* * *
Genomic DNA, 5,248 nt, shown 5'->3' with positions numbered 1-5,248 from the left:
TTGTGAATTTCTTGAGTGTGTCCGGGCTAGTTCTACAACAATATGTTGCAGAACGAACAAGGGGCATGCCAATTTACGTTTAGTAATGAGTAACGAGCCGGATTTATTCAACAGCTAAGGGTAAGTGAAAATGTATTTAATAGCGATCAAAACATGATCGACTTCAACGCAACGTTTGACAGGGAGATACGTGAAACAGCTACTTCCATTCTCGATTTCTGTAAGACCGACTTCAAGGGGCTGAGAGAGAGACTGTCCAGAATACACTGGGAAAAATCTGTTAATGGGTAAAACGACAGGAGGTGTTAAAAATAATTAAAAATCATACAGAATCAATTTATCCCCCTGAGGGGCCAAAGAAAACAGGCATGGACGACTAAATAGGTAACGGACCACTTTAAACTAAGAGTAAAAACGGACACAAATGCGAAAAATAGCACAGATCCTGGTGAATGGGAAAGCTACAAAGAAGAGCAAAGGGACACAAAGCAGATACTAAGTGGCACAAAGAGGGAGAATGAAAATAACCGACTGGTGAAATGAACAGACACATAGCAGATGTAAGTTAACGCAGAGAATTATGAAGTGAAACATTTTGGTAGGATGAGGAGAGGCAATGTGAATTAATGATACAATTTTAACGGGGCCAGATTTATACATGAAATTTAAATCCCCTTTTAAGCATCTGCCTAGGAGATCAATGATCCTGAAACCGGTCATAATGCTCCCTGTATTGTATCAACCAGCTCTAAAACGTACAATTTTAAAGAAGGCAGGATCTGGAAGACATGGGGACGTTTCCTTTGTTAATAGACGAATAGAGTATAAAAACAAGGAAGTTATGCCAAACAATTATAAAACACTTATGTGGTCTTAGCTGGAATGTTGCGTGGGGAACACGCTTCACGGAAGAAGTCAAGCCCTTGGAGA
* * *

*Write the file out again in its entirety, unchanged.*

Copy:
Genomic DNA, 5,248 nt, shown 5'->3' with positions numbered 1-5,248 from the left:
TTGTGAATTTCTTGAGTGTGTCCGGGCTAGTTCTACAACAATATGTTGCAGAACGAACAAGGGGCATGCCAATTTACGTTTAGTAATGAGTAACGAGCCGGATTTATTCAACAGCTAAGGGTAAGTGAAAATGTATTTAATAGCGATCAAAACATGATCGACTTCAACGCAACGTTTGACAGGGAGATACGTGAAACAGCTACTTCCATTCTCGATTTCTGTAAGACCGACTTCAAGGGGCTGAGAGAGAGACTGTCCAGAATACACTGGGAAAAATCTGTTAATGGGTAAAACGACAGGAGGTGTTAAAAATAATTAAAAATCATACAGAATCAATTTATCCCCCTGAGGGGCCAAAGAAAACAGGCATGGACGACTAAATAGGTAACGGACCACTTTAAACTAAGAGTAAAAACGGACACAAATGCGAAAAATAGCACAGATCCTGGTGAATGGGAAAGCTACAAAGAAGAGCAAAGGGACACAAAGCAGATACTAAGTGGCACAAAGAGGGAGAATGAAAATAACCGACTGGTGAAATGAACAGACACATAGCAGATGTAAGTTAACGCAGAGAATTATGAAGTGAAACATTTTGGTAGGATGAGGAGAGGCAATGTGAATTAATGATACAATTTTAACGGGGCCAGATTTATACATGAAATTTAAATCCCCTTTTAAGCATCTGCCTAGGAGATCAATGATCCTGAAACCGGTCATAATGCTCCCTGTATTGTATCAACCAGCTCTAAAACGTACAATTTTAAAGAAGGCAGGATCTGGAAGACATGGGGACGTTTCCTTTGTTAATAGACGAATAGAGTATAAAAACAAGGAAGTTATGCCAAACAATTATAAAACACTTATGTGGTCTTAGCTGGAATGTTGCGTGGGGAACACGCTTCACGGAAGAAGTCAAGCCCTTGGAGA